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Michael Jordan v. Jewel Food Stores

February 15, 2012

MICHAEL JORDAN, PLAINTIFF,
v.
JEWEL FOOD STORES, INC., AND SUPERVALU INC., DEFENDANTS.
JEWEL FOOD STORES, INC., AND SUPERVALU INC., THIRD-PARTY PLAINTIFFS,
v.
TIME INC. AND VERTIS, INC., THIRD-PARTY DEFENDANTS.
TIME INC., THIRD-PARTY COUNTER-PLAINTIFF,
v.
JEWEL FOOD STORES, INC., AND SUPERVALU INC., THIRD-PARTY COUNTER-DEFENDANTS.



The opinion of the court was delivered by: Judge Feinerman

MEMORANDUM OPINION AND ORDER

In 2009, when Plaintiff Michael Jordan was inducted into the Naismith Memorial Basketball Hall of Fame, Third-Party Defendant Time Inc. published a Sports Illustrated Presents commemorative issue devoted to celebrating his career. Doc. 77-1 at 2-3. Time asked numerous businesses, including Defendant/Third-Party Plaintiff Jewel Food Stores, Inc., to design a page for the issue "with some play on words or design that is specific to Michael Jordan." Doc. 102 at ¶ 29. Jewel paid nothing for the opportunity, but did agree to stock and sell the issue at special displays by the checkout counters of its grocery stores. Doc. 101 at ¶ 15. Jewel's internal copywriter created a message, and its marketing vendor, Third-Party Defendant Vertis, Inc., designed the graphics. Doc. 102 at ¶¶ 31, 32, 34. Jewel's page and the issue's cover are reproduced at the end of this opinion.

The page features a pair of basketball shoes spotlighted on the hardwood floor of a basketball court. The number Jordan wore for most of his tenure with the Chicago Bulls (23) appears on the tongue of each shoe, with the following message positioned above:

A Shoe In! After six NBA championships, scores of rewritten record books and numerous buzzer beaters, Michael Jordan's elevation in the Basketball Hall of Fame was never in doubt! Jewel-Osco salutes #23 on his many accomplishments as we honor a fellow Chicagoan who was "just around the corner" for so many years.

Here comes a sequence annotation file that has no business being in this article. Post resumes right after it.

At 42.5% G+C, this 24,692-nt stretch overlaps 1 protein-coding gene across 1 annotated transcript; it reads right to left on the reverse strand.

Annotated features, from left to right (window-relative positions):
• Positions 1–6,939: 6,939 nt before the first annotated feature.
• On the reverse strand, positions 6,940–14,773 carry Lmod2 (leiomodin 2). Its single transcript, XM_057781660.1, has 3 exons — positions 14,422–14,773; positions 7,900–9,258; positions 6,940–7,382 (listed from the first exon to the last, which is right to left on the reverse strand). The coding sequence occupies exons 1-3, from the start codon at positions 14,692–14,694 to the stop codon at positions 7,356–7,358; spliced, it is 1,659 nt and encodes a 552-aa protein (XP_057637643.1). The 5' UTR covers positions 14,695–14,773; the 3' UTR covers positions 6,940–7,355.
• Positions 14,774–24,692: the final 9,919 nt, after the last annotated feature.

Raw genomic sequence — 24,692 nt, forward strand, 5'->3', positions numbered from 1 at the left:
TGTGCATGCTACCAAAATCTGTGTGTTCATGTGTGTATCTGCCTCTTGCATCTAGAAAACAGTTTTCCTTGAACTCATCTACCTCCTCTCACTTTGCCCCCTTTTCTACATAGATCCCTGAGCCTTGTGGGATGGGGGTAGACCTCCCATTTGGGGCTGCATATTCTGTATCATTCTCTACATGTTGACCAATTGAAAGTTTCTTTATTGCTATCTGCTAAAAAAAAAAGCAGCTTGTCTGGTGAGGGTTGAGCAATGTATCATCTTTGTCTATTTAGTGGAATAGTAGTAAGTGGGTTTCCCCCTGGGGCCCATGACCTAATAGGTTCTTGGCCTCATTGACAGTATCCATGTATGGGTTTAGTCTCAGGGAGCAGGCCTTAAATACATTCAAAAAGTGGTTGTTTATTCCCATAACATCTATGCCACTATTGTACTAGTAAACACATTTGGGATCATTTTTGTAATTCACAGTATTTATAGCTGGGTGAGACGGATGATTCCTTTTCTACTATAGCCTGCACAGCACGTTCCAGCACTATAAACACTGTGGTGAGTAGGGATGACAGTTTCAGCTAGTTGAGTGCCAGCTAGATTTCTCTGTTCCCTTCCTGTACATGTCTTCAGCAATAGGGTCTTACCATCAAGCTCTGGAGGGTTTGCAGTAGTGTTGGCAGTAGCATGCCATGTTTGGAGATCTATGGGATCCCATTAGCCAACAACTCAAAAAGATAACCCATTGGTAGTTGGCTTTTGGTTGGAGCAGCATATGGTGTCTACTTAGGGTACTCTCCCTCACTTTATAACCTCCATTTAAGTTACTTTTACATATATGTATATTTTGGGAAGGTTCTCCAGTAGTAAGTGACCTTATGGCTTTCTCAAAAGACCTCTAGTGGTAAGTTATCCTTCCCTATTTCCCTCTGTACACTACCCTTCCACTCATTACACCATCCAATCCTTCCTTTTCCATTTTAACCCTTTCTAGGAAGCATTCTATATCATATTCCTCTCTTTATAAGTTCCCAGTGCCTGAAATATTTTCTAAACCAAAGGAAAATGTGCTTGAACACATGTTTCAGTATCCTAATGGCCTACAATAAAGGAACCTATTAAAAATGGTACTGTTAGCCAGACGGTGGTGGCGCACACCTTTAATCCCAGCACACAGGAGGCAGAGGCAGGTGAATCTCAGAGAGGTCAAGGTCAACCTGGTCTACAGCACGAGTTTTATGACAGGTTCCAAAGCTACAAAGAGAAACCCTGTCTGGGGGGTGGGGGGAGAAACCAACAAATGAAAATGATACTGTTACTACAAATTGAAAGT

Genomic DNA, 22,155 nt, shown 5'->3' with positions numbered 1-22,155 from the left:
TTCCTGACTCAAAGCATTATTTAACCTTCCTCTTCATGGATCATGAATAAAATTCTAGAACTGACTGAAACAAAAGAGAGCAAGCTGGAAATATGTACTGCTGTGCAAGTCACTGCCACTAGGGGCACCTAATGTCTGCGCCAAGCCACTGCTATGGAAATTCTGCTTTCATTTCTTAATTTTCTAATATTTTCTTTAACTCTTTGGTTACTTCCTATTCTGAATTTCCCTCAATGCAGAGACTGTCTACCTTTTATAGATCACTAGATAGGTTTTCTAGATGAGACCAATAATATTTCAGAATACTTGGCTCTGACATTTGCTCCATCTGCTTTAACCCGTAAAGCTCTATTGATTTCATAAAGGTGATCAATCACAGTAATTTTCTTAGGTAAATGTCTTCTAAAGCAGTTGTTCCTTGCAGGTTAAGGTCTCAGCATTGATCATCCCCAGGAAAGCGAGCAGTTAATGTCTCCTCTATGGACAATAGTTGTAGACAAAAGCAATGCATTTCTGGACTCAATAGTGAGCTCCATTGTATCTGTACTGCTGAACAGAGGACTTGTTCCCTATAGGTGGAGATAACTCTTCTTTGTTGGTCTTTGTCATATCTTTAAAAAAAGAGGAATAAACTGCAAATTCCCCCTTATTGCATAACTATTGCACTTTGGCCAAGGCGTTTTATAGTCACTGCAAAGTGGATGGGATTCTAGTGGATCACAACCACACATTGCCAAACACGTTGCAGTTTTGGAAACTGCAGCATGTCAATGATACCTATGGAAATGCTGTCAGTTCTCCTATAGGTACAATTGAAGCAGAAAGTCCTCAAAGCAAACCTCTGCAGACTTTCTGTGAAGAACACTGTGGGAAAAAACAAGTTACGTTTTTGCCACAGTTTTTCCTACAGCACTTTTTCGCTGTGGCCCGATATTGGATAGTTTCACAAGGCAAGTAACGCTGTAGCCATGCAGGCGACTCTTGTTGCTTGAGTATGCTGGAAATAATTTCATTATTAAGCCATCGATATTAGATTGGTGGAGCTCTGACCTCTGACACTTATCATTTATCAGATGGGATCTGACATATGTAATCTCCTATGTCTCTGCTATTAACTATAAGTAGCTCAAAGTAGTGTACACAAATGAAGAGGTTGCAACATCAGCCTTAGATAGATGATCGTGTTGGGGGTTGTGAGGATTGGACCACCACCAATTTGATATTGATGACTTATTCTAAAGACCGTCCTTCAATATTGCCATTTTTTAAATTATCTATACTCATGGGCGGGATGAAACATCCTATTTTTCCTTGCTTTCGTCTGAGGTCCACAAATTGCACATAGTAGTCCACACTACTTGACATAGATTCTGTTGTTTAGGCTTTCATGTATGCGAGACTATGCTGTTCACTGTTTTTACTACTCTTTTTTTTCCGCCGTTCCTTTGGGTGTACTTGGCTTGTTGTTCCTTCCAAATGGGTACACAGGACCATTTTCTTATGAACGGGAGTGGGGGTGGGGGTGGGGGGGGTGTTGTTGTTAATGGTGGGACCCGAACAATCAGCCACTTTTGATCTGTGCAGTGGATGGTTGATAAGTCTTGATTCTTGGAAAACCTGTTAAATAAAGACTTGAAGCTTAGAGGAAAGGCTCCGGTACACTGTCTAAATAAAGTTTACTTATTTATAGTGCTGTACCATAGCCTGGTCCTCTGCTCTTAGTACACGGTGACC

Beneath the text is Jewel's logo, which features its registered trade name "Jewel-Osco" in large, underlined print. Beneath the logo, in smaller font, is Jewel's slogan: "Good things are just around the corner." Jewel operates about 175 grocery stores in the greater Chicago area-hence the reference to Jordan being Jewel's "fellow Chicagoan." The page mentions no specific Jewel product or service; Jewel does not sell basketball shoes.

Displeased with this unsolicited salute, Jordan sued Jewel in the Circuit Court of Cook County, claiming that Jewel had improperly used his identity without authorization. The complaint alleges violations of the Illinois Right of Publicity Act, 765 ILCS 1075/1 et seq.; the Lanham Act, 15 U.S.C. § 1125(a); the Illinois Consumer Fraud and Deceptive Trade Practices Act, 815 ILCS 505/1 et seq.; and the common law tort of unfair competition. Jewel removed the case to federal court and filed a third-party complaint against Time and Vertis, seeking contribution and indemnification. Jewel's parent company, Supervalu Inc., was added as Jewel's co-defendant and as a third-party plaintiff. Except where the distinction is pertinent, Jewel and Supervalu will be referred to together as "Jewel." Time filed third-party counterclaims against Jewel and Supervalu for breach of contract and indemnification.

Before the court are Jewel's motion for summary judgment on all of Jordan's claims and Jordan's cross-motion for partial summary judgment, which asks the court to find that Jewel made commercial use of his identity. A significant and potentially dispositive issue to Jordan's claims is whether Jewel's page is "noncommercial speech," which receives full First Amendment protection, or "commercial speech," which receives lesser protection. See Cent. Hudson Gas & Elec. Corp. v. Pub. Serv. Comm'n of N.Y., 447 U.S. 557, 561-63 (1980). For the following reasons, Jewel's page is noncommercial speech. Because the parties did not adequately address the consequences to Jordan's various claims of such a holding, the court defers consideration of whether judgment in favor of Jewel and against Jordan should follow.

A. Whether The Classification Of Jewel's Page As Commercial Or Noncommercial Speech Is An Issue of Law For The Court